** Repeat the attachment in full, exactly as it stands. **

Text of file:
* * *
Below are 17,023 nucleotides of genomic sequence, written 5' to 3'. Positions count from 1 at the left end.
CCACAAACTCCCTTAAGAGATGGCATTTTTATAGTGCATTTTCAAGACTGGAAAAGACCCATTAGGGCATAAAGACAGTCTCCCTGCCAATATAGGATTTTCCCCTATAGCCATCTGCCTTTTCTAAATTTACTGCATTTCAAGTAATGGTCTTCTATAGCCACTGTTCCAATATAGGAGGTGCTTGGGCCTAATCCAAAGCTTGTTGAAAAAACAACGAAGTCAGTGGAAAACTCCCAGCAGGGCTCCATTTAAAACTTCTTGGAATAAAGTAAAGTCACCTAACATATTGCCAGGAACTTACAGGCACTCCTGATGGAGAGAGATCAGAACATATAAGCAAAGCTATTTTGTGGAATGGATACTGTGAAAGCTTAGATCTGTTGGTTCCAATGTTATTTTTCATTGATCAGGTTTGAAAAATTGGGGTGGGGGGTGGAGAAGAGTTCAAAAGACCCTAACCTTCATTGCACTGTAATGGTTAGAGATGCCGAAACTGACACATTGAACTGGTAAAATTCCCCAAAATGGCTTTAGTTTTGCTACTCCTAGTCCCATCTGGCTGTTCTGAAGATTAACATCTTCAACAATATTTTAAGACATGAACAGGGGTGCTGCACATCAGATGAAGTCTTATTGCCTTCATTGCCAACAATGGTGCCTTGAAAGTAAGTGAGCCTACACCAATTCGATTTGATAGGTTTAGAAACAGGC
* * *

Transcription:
Below are 17,023 nucleotides of genomic sequence, written 5' to 3'. Positions count from 1 at the left end.
CCACAAACTCCCTTAAGAGATGGCATTTTTATAGTGCATTTTCAAGACTGGAAAAGACCCATTAGGGCATAAAGACAGTCTCCCTGCCAATATAGGATTTTCCCCTATAGCCATCTGCCTTTTCTAAATTTACTGCATTTCAAGTAATGGTCTTCTATAGCCACTGTTCCAATATAGGAGGTGCTTGGGCCTAATCCAAAGCTTGTTGAAAAAACAACGAAGTCAGTGGAAAACTCCCAGCAGGGCTCCATTTAAAACTTCTTGGAATAAAGTAAAGTCACCTAACATATTGCCAGGAACTTACAGGCACTCCTGATGGAGAGAGATCAGAACATATAAGCAAAGCTATTTTGTGGAATGGATACTGTGAAAGCTTAGATCTGTTGGTTCCAATGTTATTTTTCATTGATCAGGTTTGAAAAATTGGGGTGGGGGGTGGAGAAGAGTTCAAAAGACCCTAACCTTCATTGCACTGTAATGGTTAGAGATGCCGAAACTGACACATTGAACTGGTAAAATTCCCCAAAATGGCTTTAGTTTTGCTACTCCTAGTCCCATCTGGCTGTTCTGAAGATTAACATCTTCAACAATATTTTAAGACATGAACAGGGGTGCTGCACATCAGATGAAGTCTTATTGCCTTCATTGCCAACAATGGTGCCTTGAAAGTAAGTGAGCCTACACCAATTCGATTTGATAGGTTTAGAAACAGGC